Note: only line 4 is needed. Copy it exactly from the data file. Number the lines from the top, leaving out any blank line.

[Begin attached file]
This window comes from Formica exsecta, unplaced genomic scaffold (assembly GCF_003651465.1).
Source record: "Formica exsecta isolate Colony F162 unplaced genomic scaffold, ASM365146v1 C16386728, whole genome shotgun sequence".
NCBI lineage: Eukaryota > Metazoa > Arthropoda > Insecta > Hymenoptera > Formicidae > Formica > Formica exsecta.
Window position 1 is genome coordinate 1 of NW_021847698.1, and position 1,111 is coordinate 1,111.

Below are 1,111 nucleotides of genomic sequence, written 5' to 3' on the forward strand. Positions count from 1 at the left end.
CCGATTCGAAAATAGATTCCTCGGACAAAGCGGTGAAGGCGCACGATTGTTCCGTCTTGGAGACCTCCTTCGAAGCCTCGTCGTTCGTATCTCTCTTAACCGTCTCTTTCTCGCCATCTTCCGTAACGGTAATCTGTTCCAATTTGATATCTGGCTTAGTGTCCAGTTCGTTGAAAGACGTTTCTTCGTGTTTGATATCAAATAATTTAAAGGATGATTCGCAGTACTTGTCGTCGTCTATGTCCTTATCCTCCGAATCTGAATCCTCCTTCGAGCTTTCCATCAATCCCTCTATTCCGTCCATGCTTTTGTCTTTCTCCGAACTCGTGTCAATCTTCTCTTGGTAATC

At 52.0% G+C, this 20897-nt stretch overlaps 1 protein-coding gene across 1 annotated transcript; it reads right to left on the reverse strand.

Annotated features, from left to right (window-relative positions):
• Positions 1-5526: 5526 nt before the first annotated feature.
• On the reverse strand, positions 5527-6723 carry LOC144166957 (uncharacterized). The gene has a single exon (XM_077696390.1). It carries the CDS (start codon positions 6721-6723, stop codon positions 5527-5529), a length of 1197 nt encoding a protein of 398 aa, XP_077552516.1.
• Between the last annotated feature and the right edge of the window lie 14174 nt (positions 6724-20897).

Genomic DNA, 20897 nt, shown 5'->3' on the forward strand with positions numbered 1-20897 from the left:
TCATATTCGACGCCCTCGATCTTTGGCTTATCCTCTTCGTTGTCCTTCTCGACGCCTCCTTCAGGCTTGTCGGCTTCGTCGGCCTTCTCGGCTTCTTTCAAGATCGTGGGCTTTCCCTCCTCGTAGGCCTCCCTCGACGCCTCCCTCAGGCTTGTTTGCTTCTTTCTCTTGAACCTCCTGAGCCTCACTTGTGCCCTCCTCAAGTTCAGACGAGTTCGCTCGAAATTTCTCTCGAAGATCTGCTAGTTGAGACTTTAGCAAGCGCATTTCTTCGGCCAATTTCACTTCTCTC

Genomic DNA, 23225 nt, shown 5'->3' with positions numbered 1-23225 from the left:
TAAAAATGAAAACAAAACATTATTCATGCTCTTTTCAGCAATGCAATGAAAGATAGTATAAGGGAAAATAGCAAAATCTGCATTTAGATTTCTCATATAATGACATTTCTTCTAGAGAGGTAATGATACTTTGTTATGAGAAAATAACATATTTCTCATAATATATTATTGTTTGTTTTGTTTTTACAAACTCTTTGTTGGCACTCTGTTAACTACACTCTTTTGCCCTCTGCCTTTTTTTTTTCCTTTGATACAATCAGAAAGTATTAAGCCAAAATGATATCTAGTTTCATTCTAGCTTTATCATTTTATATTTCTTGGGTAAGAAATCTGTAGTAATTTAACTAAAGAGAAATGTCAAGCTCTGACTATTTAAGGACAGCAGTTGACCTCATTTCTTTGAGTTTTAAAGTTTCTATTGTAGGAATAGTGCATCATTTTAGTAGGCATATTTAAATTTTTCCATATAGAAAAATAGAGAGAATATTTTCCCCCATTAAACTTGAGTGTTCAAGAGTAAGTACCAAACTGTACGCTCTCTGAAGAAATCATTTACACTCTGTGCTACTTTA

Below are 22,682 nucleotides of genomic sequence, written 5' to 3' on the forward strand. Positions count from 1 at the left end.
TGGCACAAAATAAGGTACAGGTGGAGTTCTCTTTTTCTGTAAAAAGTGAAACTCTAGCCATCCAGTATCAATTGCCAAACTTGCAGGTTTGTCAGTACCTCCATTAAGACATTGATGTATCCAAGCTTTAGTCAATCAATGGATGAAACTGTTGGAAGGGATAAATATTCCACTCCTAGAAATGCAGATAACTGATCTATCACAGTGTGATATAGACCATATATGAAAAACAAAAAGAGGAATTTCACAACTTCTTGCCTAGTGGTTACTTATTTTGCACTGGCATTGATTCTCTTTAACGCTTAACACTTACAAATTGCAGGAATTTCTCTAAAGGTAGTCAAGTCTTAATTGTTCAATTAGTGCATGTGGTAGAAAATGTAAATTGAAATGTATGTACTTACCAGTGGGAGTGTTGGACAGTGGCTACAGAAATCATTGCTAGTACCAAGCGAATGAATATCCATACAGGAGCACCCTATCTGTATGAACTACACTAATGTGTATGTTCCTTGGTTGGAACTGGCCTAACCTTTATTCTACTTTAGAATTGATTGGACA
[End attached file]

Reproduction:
Window position 1 is genome coordinate 1 of NW_021847698.1, and position 1,111 is coordinate 1,111.